So I guess your post got me thinking about the losers. I know that tonight they are hurt or bitter or angry or sad or all of that. I think they're each entitled to 24 hours of roiling self pity. (Although not a minute more.) I pray they're all taking this week off, doing something they love, spending time with their families, enjoying the sensation of being able to go out without having to be "on."

And, after time has done what it does, I trust they will come to understand that, while they don't have a seat on the bench, they do have something of great value to their credit. It's an understanding, a satisfaction,a kind of peace, that only the Man in the Arena can ever have. That's not a gavel. But it's not nothing, either.

Anonymous said...

Those of us who practice criminal defense wish you would have won Robert Kuntz. Monica Gordo is a prosecutor yesterday, today and forever. I wish she goes to civil and never comes back.

Mavel made a cold calculated decision to pick off the low hanging fruit. Despite being a good judge and great person, Fleur Lobree is a horrible candidate and campaigner. She is socially awkward and lacks a real presence. Mavel on the other hand is likeable and easy going. She plays better with an ignorant electorate. Not to say Mavel won't be a good judge, I believe she will make a fine judge. I just wish Mavel would have taken out a Vicky Brennan or Bronwyn-Miller. I would take Fleur Lobree over half of the idiots in that courthouse. I would take Mavel over half of those idiots too.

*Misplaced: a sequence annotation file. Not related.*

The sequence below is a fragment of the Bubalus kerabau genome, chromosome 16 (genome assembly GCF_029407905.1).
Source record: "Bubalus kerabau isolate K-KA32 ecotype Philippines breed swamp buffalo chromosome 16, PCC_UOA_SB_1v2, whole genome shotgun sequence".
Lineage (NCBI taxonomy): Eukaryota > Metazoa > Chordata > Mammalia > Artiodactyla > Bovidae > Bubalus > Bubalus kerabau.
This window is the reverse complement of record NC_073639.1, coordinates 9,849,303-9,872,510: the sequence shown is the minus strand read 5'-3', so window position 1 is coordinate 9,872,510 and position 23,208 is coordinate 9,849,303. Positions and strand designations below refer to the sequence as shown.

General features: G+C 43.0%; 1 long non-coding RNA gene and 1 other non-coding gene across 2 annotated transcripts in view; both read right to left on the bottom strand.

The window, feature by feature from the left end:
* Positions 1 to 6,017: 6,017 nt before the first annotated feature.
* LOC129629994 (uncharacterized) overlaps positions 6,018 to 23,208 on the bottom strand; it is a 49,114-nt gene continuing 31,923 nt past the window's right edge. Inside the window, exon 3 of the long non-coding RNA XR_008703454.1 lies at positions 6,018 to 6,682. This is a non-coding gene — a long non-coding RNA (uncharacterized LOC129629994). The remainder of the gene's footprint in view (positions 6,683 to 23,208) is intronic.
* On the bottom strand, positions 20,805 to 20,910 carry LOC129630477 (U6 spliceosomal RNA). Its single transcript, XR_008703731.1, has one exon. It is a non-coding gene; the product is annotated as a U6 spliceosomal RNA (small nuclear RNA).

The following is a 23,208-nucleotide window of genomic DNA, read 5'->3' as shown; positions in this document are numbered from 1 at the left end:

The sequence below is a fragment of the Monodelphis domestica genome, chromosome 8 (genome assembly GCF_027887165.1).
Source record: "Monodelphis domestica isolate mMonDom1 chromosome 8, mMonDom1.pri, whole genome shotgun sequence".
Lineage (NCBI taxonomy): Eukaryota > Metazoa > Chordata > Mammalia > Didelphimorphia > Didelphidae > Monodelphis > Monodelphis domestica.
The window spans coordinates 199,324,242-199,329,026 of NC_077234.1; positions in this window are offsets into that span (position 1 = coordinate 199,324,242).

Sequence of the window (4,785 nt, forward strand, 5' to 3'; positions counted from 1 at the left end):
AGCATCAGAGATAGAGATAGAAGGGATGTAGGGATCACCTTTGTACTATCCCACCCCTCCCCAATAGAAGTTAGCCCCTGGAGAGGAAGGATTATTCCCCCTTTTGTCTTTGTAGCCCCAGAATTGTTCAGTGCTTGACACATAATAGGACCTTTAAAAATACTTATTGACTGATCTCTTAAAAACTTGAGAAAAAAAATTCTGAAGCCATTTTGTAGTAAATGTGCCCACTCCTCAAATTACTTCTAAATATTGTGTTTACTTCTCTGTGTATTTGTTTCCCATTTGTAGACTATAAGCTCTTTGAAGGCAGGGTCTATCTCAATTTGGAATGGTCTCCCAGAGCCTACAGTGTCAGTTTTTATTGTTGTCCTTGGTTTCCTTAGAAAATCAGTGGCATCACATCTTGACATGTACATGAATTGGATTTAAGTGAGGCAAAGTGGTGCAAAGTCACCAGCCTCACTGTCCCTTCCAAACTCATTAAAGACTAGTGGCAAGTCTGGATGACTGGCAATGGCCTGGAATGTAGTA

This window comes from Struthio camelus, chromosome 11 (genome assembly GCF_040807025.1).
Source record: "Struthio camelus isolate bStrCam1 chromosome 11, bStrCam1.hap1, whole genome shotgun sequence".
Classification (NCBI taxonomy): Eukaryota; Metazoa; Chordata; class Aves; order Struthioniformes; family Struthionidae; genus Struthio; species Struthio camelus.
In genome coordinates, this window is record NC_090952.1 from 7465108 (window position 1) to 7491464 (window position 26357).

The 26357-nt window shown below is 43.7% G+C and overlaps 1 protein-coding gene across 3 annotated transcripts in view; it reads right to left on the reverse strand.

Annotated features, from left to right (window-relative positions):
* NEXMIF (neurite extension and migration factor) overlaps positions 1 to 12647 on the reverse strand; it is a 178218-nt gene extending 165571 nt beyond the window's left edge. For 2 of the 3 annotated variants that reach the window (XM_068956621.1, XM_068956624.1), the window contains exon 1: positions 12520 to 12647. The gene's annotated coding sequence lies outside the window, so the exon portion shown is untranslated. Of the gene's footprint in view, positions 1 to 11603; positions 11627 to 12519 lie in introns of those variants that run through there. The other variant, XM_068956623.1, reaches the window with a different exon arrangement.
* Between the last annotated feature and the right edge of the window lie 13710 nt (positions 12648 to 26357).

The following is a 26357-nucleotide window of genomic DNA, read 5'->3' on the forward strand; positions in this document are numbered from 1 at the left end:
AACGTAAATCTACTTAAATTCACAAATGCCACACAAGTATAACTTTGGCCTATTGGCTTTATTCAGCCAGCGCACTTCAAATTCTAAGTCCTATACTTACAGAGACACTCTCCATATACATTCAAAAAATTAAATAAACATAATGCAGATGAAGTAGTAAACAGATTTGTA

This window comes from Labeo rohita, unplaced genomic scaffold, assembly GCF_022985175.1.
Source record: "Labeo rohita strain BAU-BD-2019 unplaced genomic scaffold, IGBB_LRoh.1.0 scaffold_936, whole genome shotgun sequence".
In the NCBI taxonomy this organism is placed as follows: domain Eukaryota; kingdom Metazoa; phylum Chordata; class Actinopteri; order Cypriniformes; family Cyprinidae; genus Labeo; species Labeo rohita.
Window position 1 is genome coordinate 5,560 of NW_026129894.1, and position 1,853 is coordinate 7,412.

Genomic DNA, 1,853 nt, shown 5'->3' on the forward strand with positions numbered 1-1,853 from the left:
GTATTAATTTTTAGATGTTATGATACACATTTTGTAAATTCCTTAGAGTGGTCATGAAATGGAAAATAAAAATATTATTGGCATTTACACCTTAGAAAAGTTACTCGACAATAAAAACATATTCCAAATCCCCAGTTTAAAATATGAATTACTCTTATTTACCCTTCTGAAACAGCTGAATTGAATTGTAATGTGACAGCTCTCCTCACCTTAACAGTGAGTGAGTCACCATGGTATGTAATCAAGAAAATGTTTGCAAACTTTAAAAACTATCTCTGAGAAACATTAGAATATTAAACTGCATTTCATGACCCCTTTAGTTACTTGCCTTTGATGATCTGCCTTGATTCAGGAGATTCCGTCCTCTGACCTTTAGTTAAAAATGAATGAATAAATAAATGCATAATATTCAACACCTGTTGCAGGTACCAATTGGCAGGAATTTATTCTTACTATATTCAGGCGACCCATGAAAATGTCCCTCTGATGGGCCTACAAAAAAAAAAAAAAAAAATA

By all accounts you have an excellent reputation as a fine attorney. Your opponent in 2010, Monica Gordo, was a career prosecutor.

I posted in the comments section earlier today and referenced the DBR article. I will repost it below.

In 2010, there were four judicial contests.

Samantha Ruiz Cohen beat Peter Adrien 70% - 30%

Monica Gordo beat you. And as you alluded to, she won the day by 64% - 36%

Ed Newman beat Manny Alvarez 52 % - 48%

Michaelle Gonzalez Paulson beat Flora Seff 57% - 43%

You did not come right out and say it, but you certainly dropped the hints in your comments. You feel that, despite all of the campaigning, and all of your qualifications, that you could not beat an opponent with a Hispanic name. Correct ?

In this election, Hispanic candidates lost three of five contested elections head-up against a non-Hispanic name.

So, the stats don't lie. It's not an automatic that those with Hispanic names win across the board.

Here is the post and I would ask you to comment further on your overall thoughts about this issue:



The DBR tackles that issue in their most recent post election article.

And our own Rumpole is quoted as to a tweet he twitted out on twitter that night:

"The Justice Building Blog, which posts on the South Florida legal community, put it this way on Twitter on election night: "Requiem for Judge Fleur Lobree. Her name just doesn't run well in Miami outside of the Haitian community and a few Canadian expats."